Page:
Jim came running back with a small silk flag. He held it up proudly for the inspection of the girls, and it was safe to say that they would all remember that brief object lesson. It was Lena whose eyes lingered longest on the boy's eager face as he looked at the flag.
"He does--he really _loves_ it," she said wonderingly to Elsie standing beside her. "He's right. We girls don't care for it that way--honest we don't."
"Maybe not just for the flag," Elsie admitted, "but we care just as much as boys do for our country. Don't you think we do, Miss Laura?"
"I'm not sure, Elsie. You see many boys look forward to a soldier's life, and most of them feel that they may some time have to fight for their flag--their country--and so perhaps they think more about it than girls do. And patriotism is made prominent among the Scouts."
"They always salute the flag wherever they see it," Mary said.
"Must keep 'em busy in Washington," Lena observed.
"It does. Jim is forever saluting it when he is out with me," Laura replied, "but he never seems to tire of it, and I like to see him do it."
"The girls salute it in the schools--you know we have Flag Day every year," Frances added.
"Yes, and it is a good thing. There is no danger of any of us caring too much for our country or the flag that represents it. When I catch sight of our flag in a foreign land I always want to kiss it."
"Can't we have one in our Camp Fire room when we go back?" Lena asked.
"We surely will. I'm really quite ashamed of myself for not having one long ago. We owe something--do we not?--to a going-to-be Boy Scout for reminding us?" Laura said.
They admitted that they did. "But, anyhow," Frances Chapin added, "even if they do think more about the _flag_, I won't admit that Scouts love their country any more than we Camp Fire Girls do. We are _quite_ as patriotic as any Boy Scouts."
"And that's right!" Lena flung out as the group separated.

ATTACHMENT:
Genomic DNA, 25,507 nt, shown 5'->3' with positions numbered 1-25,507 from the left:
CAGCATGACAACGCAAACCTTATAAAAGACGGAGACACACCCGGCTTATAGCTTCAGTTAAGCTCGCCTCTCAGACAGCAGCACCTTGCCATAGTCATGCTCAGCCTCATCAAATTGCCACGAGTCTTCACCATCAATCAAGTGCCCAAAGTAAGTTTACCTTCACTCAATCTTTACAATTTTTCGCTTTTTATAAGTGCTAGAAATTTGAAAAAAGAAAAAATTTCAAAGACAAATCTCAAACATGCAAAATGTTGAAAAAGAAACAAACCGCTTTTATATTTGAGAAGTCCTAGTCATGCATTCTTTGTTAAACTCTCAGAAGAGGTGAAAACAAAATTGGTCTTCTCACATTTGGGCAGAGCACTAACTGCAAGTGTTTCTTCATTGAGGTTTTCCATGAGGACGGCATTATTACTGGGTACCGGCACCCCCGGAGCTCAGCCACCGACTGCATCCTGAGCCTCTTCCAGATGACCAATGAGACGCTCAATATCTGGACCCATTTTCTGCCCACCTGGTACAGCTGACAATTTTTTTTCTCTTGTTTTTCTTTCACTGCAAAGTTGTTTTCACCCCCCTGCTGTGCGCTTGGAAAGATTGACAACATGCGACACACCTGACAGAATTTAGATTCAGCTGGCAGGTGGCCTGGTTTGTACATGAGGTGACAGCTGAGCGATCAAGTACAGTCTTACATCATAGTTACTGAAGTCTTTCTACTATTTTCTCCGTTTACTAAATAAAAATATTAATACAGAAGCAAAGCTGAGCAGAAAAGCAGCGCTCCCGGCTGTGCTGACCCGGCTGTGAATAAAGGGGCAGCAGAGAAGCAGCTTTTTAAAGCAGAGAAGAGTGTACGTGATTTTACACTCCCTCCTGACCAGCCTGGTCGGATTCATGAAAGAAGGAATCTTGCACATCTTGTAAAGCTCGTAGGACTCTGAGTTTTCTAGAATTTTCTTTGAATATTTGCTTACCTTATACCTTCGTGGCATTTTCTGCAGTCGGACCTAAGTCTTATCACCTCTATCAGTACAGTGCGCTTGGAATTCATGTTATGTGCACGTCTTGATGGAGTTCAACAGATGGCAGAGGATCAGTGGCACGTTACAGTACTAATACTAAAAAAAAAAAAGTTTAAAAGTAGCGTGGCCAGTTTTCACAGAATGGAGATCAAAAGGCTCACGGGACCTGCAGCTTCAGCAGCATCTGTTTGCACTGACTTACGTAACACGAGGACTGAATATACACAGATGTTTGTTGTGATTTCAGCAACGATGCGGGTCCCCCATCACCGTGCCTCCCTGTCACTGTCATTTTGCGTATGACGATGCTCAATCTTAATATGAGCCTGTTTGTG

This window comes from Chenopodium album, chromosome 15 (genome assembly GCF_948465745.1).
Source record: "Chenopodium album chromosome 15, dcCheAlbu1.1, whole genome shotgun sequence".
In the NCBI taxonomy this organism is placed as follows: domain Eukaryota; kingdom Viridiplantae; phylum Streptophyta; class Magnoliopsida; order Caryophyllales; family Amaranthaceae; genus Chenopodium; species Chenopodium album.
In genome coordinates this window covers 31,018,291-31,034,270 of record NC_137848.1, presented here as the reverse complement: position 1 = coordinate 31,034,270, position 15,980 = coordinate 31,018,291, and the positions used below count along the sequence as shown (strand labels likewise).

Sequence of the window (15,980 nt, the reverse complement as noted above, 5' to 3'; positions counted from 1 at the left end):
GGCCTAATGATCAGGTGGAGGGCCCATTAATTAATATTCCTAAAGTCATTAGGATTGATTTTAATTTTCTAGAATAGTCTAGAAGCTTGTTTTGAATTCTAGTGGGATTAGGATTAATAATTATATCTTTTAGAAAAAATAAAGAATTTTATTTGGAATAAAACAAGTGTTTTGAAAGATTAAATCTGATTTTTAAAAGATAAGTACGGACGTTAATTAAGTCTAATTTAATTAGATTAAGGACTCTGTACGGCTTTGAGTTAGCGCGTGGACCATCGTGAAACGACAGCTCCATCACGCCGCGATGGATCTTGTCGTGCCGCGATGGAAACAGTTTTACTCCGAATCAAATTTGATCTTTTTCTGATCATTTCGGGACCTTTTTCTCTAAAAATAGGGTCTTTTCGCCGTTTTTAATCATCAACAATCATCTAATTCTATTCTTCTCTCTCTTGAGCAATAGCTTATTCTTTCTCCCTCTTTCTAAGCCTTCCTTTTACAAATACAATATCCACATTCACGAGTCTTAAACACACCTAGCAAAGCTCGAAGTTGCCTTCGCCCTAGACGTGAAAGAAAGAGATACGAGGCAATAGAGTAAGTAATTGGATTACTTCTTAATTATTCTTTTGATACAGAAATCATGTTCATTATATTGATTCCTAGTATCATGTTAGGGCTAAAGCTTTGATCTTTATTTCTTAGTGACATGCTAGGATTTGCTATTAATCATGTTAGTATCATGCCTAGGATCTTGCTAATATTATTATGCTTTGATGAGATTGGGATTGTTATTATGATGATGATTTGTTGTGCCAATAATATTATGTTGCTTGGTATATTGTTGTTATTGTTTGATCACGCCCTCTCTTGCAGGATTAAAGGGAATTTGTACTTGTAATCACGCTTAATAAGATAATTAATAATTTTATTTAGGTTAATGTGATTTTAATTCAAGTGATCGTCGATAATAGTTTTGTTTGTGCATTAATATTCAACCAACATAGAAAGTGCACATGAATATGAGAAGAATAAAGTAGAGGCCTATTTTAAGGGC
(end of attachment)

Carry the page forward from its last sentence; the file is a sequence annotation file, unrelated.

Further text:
"O dear, I did hope it wouldn't be awfully hot when we got back, but it is," Lizette Stone sighed on the day they returned from camp. "Just think of the breeze on the Lookout this very minute!"
Olga glanced over her shoulder with a smile as she threw open her door. "Let's pretend it's cool here too," she said. "I'm so thankful to be well and strong again that I'm determined to be satisfied with things as they are. The camp was lovely and Miss Laura and the girls were dear, but this is home, and my work is waiting for me, and I'm _able to do it_. And you have your lovely work too, Lizette, and your home corner across the hall."
Lizette looked at her half wondering, half envious, as she slowly pulled out her hatpins. "I never knew a fever to change a girl as that one changed you, Olga Priest," she said.
"Is the change for the better?"
"Yes, it is, but----"
"But what?" Olga questioned, half laughing, yet a little curious too.
[Illustration: "Just think of the Lookout this very minute!"]
"Well--all is, I can't keep up with you," Lizette dropped unconsciously into one of her country phrasings. "I can't help getting into the doleful dumps sometimes, and I can't--I just _can't_ be happy and contented with the mercury at ninety-three. I guess it's easier for some folks to stand the heat than it is for others."
"I think it is," Olga admitted. "Give me your hat. Now take that fan and sit there by the window till I come back. I'm not so tired as you are, and I must get something for our supper."
While she was gone Lizette sat thinking of the Camp with its shady woods and blue water and wishing herself back there. She had had three weeks there, but a hateful little imp was whispering in her ear that some of the girls were staying four or five weeks, and it wasn't fair--it wasn't _fair_! Of course it was better to earn her living doing embroidery than in Goldstein's store, but still, some girls didn't have to earn their living at all, and----
The door opened and Olga came breezily in, her hands full of bundles. "I really ought to have taken a basket," she said. "There's the nicest little home bakery opened just around the corner--I got bread there."
"I'm not a bit hungry," Lizette said listlessly, then started up, crying out, "Well, I am ashamed of myself! I meant to have the table set when you came back, and I forgot all about it."
"Never mind--I'll have it ready in a minute. Sit still, Lizette."
But Lizette insisted upon helping, and her face brightened as Olga set forth fresh bread, nut cakes, ice cold milk, and a dish of sliced peaches.
"Weren't you mistaken?" Olga asked with a laugh. "Aren't you a little bit hungry?"
"Yes, I am. How good that bread looks--and the peaches."
"After all it is rather nice to be back here at our own little table, isn't it?" Olga asked as they lingered over the meal.
Lizette looked at her curiously. "Olga Priest, what makes you so happy to-night?" she demanded. "I never saw you so before."
"Maybe not quite so happy, but wasn't I happy all the time at camp? Wasn't I, Lizette?"
"Yes--yes, you were, only I didn't notice it so much there with all the girls, and something always going on. You never were so here before. Sometimes you wouldn't smile for days at a time."
"I know. I hadn't realised then that I could be happy if I'd let myself be--and that I had no right not to."